In the UK and some other countries radio amateurs are not allowed to use their licence from an airborne device, so we are restricted to using licence-free transmitters in some small, low-power bands where airborne use is permitted. The NTX2 is a popular choice for high altitude ballooning, and both the 434.075 and 434.650MHz variants are allowed. Maximum power is 10mW ERP which, surprisingly can reach over some very long distances (the record is over 800km) when paired with a good receiving aerial and a sensitive (amateur radio) receiver.
Baud rates are generally 50 baud but up to 1200 has been used albeit with a much reduced range. Images have been sent over these links, usually at 300 baud, using an encoding system that splits the original jpeg image into a number of self-contained 256-byte packets each of which includes FEC. I've used this on 3 flights so far (and am doing another one this week) and it works very well.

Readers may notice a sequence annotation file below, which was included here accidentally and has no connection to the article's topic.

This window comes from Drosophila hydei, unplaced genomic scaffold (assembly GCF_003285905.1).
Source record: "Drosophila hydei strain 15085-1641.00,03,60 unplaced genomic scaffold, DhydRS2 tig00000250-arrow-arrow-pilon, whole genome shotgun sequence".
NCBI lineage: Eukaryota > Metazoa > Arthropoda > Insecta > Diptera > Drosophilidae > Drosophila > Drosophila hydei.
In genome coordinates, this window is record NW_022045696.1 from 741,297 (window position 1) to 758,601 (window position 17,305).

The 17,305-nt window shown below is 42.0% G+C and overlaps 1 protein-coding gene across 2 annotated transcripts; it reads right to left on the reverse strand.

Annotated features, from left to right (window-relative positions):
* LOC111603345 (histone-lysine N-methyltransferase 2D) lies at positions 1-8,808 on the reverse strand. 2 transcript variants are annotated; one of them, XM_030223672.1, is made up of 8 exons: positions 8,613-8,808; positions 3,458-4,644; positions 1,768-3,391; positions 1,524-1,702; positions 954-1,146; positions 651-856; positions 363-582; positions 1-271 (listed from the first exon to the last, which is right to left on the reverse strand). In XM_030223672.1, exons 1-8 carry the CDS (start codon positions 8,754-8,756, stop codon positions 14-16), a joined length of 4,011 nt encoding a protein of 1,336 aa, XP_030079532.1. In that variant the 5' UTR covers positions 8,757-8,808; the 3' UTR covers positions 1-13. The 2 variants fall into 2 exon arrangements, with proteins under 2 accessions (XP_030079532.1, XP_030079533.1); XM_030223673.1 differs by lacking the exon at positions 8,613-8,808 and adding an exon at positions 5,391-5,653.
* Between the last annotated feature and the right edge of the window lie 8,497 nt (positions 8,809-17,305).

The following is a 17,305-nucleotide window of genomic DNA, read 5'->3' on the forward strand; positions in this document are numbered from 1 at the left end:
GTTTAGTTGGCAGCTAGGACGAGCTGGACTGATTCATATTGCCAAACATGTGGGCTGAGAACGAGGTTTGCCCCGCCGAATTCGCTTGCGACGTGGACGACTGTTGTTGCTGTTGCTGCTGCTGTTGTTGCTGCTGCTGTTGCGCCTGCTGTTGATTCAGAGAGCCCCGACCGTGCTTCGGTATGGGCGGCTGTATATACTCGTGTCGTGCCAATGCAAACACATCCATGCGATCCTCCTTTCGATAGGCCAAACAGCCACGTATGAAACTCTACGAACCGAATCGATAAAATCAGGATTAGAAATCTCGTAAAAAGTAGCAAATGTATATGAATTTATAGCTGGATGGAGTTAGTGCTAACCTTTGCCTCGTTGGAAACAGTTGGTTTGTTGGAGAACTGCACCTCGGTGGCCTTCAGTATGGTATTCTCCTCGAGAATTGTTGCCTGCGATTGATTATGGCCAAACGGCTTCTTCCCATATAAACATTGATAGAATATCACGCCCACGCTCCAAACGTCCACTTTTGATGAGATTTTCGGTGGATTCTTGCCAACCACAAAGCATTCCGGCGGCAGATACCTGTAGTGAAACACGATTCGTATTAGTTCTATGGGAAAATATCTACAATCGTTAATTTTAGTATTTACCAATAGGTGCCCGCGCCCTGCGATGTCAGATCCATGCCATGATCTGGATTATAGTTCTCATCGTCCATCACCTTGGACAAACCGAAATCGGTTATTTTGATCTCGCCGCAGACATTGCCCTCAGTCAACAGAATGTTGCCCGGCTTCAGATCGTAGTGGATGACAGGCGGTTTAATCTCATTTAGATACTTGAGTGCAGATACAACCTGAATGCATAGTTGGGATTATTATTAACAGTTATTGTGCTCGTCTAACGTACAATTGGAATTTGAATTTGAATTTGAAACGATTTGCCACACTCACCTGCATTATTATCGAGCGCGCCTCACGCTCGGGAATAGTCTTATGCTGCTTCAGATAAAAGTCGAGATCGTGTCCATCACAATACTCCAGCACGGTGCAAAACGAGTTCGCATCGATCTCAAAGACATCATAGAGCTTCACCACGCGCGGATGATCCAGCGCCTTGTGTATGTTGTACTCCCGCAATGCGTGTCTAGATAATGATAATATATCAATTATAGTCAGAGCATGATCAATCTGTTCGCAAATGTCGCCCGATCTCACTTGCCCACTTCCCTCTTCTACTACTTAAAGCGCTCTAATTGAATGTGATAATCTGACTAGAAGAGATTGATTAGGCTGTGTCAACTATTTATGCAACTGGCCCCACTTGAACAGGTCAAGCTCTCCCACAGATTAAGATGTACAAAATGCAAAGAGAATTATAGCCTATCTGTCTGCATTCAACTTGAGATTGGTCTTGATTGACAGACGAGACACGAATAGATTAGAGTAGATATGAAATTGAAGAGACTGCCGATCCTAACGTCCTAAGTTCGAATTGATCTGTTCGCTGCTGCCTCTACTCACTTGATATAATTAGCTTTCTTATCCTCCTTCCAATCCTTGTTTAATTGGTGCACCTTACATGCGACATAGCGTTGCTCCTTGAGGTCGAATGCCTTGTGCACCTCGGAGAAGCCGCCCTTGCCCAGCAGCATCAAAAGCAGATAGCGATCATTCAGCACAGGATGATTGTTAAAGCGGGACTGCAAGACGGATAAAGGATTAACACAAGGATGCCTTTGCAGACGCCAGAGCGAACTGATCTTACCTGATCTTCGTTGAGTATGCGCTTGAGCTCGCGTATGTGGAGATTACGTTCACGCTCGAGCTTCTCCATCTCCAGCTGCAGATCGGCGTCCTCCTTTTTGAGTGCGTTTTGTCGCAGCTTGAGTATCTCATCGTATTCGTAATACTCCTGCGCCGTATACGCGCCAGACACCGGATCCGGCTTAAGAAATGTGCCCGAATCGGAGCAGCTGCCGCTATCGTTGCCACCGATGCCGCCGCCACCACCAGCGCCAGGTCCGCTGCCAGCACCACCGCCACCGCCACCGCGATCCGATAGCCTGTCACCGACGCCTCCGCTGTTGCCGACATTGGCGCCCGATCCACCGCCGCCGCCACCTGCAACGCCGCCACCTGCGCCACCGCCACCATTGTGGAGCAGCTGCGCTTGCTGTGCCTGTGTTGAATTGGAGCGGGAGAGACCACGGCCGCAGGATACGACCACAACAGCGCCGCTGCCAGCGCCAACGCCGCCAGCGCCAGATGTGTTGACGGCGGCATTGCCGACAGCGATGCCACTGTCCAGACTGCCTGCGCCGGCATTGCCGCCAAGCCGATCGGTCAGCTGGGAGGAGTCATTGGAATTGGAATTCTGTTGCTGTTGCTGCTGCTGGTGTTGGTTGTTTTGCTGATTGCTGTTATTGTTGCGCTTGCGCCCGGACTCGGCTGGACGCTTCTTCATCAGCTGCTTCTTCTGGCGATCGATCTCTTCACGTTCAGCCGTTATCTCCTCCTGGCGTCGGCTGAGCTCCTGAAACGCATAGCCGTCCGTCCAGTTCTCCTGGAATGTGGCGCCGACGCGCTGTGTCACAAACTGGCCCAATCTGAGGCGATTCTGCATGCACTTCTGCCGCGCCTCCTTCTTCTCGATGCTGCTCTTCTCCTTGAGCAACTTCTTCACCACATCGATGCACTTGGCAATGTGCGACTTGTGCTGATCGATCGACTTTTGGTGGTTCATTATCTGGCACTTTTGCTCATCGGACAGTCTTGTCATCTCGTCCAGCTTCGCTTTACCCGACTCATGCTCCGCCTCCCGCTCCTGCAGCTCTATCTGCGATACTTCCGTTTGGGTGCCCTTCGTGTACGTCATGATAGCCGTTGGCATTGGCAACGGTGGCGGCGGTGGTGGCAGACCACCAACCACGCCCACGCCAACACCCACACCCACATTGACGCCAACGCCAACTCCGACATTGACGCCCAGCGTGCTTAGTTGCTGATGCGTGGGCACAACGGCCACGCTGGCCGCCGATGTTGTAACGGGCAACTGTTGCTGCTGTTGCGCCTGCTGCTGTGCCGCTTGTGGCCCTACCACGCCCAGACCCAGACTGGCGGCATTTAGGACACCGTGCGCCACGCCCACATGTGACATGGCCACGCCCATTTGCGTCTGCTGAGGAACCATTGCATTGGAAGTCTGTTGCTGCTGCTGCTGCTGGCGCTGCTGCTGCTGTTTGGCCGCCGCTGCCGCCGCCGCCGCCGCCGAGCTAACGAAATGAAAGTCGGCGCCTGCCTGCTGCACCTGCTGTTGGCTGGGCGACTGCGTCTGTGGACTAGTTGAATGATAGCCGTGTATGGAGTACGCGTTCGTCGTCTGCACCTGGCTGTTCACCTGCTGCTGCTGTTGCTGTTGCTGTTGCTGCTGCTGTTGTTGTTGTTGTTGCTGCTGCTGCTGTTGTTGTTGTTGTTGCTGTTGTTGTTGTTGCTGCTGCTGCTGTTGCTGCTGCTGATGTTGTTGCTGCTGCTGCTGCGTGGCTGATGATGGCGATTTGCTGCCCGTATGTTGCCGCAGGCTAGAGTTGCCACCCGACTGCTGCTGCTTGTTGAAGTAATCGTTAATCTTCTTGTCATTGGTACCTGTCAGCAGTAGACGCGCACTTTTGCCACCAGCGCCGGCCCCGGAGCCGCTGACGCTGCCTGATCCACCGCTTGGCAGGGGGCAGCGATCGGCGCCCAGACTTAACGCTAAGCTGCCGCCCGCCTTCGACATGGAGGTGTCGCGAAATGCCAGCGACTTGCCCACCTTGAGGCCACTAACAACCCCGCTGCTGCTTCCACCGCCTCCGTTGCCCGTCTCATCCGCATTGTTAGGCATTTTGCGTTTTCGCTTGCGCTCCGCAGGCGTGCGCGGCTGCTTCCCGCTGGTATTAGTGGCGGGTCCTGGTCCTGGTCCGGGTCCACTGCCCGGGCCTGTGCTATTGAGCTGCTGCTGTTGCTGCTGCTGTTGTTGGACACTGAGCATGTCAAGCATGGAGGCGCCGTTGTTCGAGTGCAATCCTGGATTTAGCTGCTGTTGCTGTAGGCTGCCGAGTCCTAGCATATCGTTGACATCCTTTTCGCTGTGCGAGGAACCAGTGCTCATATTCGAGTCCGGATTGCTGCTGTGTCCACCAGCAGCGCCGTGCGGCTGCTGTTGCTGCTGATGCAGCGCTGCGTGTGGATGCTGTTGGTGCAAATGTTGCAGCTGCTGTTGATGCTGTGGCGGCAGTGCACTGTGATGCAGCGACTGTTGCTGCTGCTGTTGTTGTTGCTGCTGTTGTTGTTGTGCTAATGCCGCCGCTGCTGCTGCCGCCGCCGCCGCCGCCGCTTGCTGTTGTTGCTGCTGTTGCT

To the original poster, if you're planning on flying a balloon, I suggest (quite strongly actually) getting just a basic tracker running first, transmitting some simple telemetry containing the balloon's GPS position, before progressing further.